by Carey Nieuwhof: Heather Zempel is a biological engineer who started working as a policy advisor to a US Senator on Capitol Hill in Washington, DC. She now works with Mark Batterson doing ministry on Capitol Hill.
In a wide ranging interview, Heather describes the culture in DC during the 90s and early 2000s and compares it to how it is today. She talks about reaching young adults in the city, developing young leaders, and why she’s rethinking her groups and teaching strategy as DC becomes more and more post-Christian.
Welcome to Episode 281 of the podcast. Listen and access the show notes below or search for the Carey Nieuwhof Leadership Podcast on Apple Podcasts or wherever you get your podcasts and listen for free.
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3 Things Young Leaders Need to Hear from Their Boss, But Almost Never Do by Dillon Smith
Millennials: The Me Me Me Generation by Joel Stein
3 Insights from Heather
1. We get stronger when we reach across the aisle and work together with those that we disagree with
One of the biggest things Heather learned while working on Capitol Hill, is that everybody has got an angle when reporting on the American political system. There is a ton of value to be found in knowing what’s really going on and digging deeper into what you’re hearing and learning. Value can be found in hearing out people who disagree with us.
One thing Heather would love to remind all of us is that most of those politicians are good people that genuinely want to make a difference in the world they live in. Most people don’t realize that politicians have spouses and children, too. Regardless of what side of the aisle we are on, we have to be able to give the other side the benefit of the doubt and be able to love them as Christ has called us to.
2. Young leaders are in the room, so stop talking about them and begin working with them
Sometimes we’re afraid that if we let a young leader lead, they’re going to go rogue or go crazy, and then reflect badly on us as a result. Sometimes that’s true, but not always. Heather recommends that older leaders take that risk because somebody took that risk on you. We should never become too big or too important not to take risks on the next generation.
If older leaders begin to take more risks on the young leaders in their organization, that builds trust with those young leaders. Once you build that trust, the young leader will be willing to listen to whatever coaching or feedback you have to give them as their boss. If you never give them opportunities to fail, they will never be able to learn from their own failures.
3. If you want community, aim for service, purpose, and mission – Community will follow
Community is one of those elusive things that when you try to aim for it, you don’t often get it. But if you aim for something different, community comes as part of the package. The old method for building community was meeting with people face to face and then bringing them into a small group. This still works, but Heather and Carey are noticing a trend.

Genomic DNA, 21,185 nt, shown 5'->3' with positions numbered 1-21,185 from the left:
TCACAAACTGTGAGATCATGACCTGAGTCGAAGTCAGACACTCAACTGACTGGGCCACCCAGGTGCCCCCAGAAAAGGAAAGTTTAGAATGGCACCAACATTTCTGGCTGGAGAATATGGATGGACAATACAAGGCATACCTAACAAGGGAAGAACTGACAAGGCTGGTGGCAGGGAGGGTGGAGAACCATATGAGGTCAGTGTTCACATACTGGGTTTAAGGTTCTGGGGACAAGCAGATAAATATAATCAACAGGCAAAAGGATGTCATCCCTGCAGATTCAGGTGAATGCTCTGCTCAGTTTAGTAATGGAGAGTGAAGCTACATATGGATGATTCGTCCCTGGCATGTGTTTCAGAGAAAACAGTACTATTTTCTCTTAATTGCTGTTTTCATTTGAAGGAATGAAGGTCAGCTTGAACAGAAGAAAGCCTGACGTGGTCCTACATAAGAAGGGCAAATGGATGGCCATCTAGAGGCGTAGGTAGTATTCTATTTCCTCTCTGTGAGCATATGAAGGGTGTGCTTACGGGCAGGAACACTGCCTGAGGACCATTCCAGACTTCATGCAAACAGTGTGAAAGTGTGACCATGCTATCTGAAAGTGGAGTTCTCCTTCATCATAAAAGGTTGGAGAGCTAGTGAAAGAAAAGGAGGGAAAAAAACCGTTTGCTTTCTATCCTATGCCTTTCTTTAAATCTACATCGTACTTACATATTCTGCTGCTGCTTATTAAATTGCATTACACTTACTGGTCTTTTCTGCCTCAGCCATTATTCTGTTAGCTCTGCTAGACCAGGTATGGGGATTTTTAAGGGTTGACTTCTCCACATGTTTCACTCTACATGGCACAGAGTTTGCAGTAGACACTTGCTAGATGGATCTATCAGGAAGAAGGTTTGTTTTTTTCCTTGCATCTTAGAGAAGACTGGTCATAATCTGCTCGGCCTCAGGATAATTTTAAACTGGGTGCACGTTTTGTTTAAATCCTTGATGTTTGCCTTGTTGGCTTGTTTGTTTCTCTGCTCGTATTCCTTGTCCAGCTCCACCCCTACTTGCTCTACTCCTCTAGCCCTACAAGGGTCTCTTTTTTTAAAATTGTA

Both Heather and Carey are both beginning to notice that building community around something that is shoulder-to-shoulder (like serving) is actually leading to more powerful and sustaining transformation in the long run. Over the last 5 years, Carey has begun to notice that some of the best pockets of community in the church have formed around where people volunteer rather than what group they attend.
Quotes from Episode 281
The young leaders are in the room now. We need to let them talk about themselves. @heatherzempelClick To Tweet
What most people are craving for is not necessarily teach me what to think, but teach me how to think. @heatherzempelClick To Tweet
Don’t trade what you want 20 years from now for what you want right now in the moment. @heatherzempelClick To Tweet
One thing people don’t know is that DC is largely run by 20-somethings. @heatherzempelClick To Tweet
The church does, for the most part, a really good job with those who are down and out, but we often forget that there are people up and out. @cnieuwhofClick To Tweet
What you’ve got to focus on in your 20s is developing the character that you’re going to need to sustain the calling that God’s placed on your life. @heatherzempelClick To Tweet
Read or Download the Transcript for Episode 281
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Next Episode: Joel Manby
Joel Manby became the role of CEO at Seaworld shortly after Blackfish was released – a documentary about the relationship between killer whales and their trainers at Seaworld. Joel talks about the crucible of his time there trying to address the concerns of the documentary as attendance and share price dropped, and how he figured out how to address the concerns and position Seaworld for the future. Joel also talks about his early days in leadership, including becoming the youngest CEO in GM history when he was appointed to lead Saab USA at age 35, and so much more. In a remarkably candid and honest interview, Joel talks about the personal cost of leadership and how to transform culture according to the principles of love.
Subscribe for free now and you won’t miss Episode 282.
The post CNLP 281: Heather Zempel with an Inside Look at Washington DC and Ministry Trends Among Young Adults and Post-Christian Culture appeared first on CareyNieuwhof.com.
Source: CNLP 281: Heather Zempel with an Inside Look at Washington DC and Ministry Trends Among Young Adults and Post-Christian Culture